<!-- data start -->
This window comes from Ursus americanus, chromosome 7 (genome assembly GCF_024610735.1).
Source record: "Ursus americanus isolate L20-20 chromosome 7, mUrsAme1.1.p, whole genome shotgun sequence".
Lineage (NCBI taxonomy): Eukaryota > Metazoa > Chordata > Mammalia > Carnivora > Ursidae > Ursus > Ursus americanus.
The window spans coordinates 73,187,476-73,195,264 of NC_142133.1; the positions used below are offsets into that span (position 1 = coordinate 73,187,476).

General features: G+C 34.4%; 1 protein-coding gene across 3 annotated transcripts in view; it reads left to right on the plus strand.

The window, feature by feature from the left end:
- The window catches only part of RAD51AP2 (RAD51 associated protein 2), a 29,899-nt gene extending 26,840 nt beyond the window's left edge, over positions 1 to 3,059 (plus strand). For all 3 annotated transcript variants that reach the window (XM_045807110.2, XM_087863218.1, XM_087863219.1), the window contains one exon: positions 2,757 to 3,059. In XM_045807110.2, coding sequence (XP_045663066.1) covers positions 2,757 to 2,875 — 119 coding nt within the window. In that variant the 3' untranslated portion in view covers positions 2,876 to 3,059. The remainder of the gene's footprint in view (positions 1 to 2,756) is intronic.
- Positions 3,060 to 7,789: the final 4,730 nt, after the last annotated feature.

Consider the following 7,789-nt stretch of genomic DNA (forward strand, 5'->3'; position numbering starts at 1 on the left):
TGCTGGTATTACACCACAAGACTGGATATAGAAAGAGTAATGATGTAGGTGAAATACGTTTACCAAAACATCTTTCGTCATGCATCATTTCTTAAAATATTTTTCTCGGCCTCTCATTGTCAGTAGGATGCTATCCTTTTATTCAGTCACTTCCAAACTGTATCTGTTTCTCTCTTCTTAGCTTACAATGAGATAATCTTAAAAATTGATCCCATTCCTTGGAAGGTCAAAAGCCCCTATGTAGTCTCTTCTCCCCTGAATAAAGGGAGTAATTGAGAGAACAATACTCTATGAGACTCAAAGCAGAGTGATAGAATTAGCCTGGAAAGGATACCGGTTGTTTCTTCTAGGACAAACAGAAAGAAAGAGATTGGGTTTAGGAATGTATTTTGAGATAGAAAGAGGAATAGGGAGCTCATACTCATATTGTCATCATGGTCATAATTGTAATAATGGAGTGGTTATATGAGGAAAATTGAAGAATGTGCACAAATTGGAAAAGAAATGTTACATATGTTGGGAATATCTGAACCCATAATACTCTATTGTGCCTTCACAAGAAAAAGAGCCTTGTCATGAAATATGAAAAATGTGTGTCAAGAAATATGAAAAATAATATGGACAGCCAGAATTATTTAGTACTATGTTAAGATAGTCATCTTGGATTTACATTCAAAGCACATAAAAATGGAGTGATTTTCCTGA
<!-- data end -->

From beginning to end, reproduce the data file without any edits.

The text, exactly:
This window comes from Ursus americanus, chromosome 7 (genome assembly GCF_024610735.1).
Source record: "Ursus americanus isolate L20-20 chromosome 7, mUrsAme1.1.p, whole genome shotgun sequence".
Lineage (NCBI taxonomy): Eukaryota > Metazoa > Chordata > Mammalia > Carnivora > Ursidae > Ursus > Ursus americanus.
The window spans coordinates 73,187,476-73,195,264 of NC_142133.1; the positions used below are offsets into that span (position 1 = coordinate 73,187,476).

General features: G+C 34.4%; 1 protein-coding gene across 3 annotated transcripts in view; it reads left to right on the plus strand.

The window, feature by feature from the left end:
- The window catches only part of RAD51AP2 (RAD51 associated protein 2), a 29,899-nt gene extending 26,840 nt beyond the window's left edge, over positions 1 to 3,059 (plus strand). For all 3 annotated transcript variants that reach the window (XM_045807110.2, XM_087863218.1, XM_087863219.1), the window contains one exon: positions 2,757 to 3,059. In XM_045807110.2, coding sequence (XP_045663066.1) covers positions 2,757 to 2,875 — 119 coding nt within the window. In that variant the 3' untranslated portion in view covers positions 2,876 to 3,059. The remainder of the gene's footprint in view (positions 1 to 2,756) is intronic.
- Positions 3,060 to 7,789: the final 4,730 nt, after the last annotated feature.

Consider the following 7,789-nt stretch of genomic DNA (forward strand, 5'->3'; position numbering starts at 1 on the left):
TGCTGGTATTACACCACAAGACTGGATATAGAAAGAGTAATGATGTAGGTGAAATACGTTTACCAAAACATCTTTCGTCATGCATCATTTCTTAAAATATTTTTCTCGGCCTCTCATTGTCAGTAGGATGCTATCCTTTTATTCAGTCACTTCCAAACTGTATCTGTTTCTCTCTTCTTAGCTTACAATGAGATAATCTTAAAAATTGATCCCATTCCTTGGAAGGTCAAAAGCCCCTATGTAGTCTCTTCTCCCCTGAATAAAGGGAGTAATTGAGAGAACAATACTCTATGAGACTCAAAGCAGAGTGATAGAATTAGCCTGGAAAGGATACCGGTTGTTTCTTCTAGGACAAACAGAAAGAAAGAGATTGGGTTTAGGAATGTATTTTGAGATAGAAAGAGGAATAGGGAGCTCATACTCATATTGTCATCATGGTCATAATTGTAATAATGGAGTGGTTATATGAGGAAAATTGAAGAATGTGCACAAATTGGAAAAGAAATGTTACATATGTTGGGAATATCTGAACCCATAATACTCTATTGTGCCTTCACAAGAAAAAGAGCCTTGTCATGAAATATGAAAAATGTGTGTCAAGAAATATGAAAAATAATATGGACAGCCAGAATTATTTAGTACTATGTTAAGATAGTCATCTTGGATTTACATTCAAAGCACATAAAAATGGAGTGATTTTCCTGA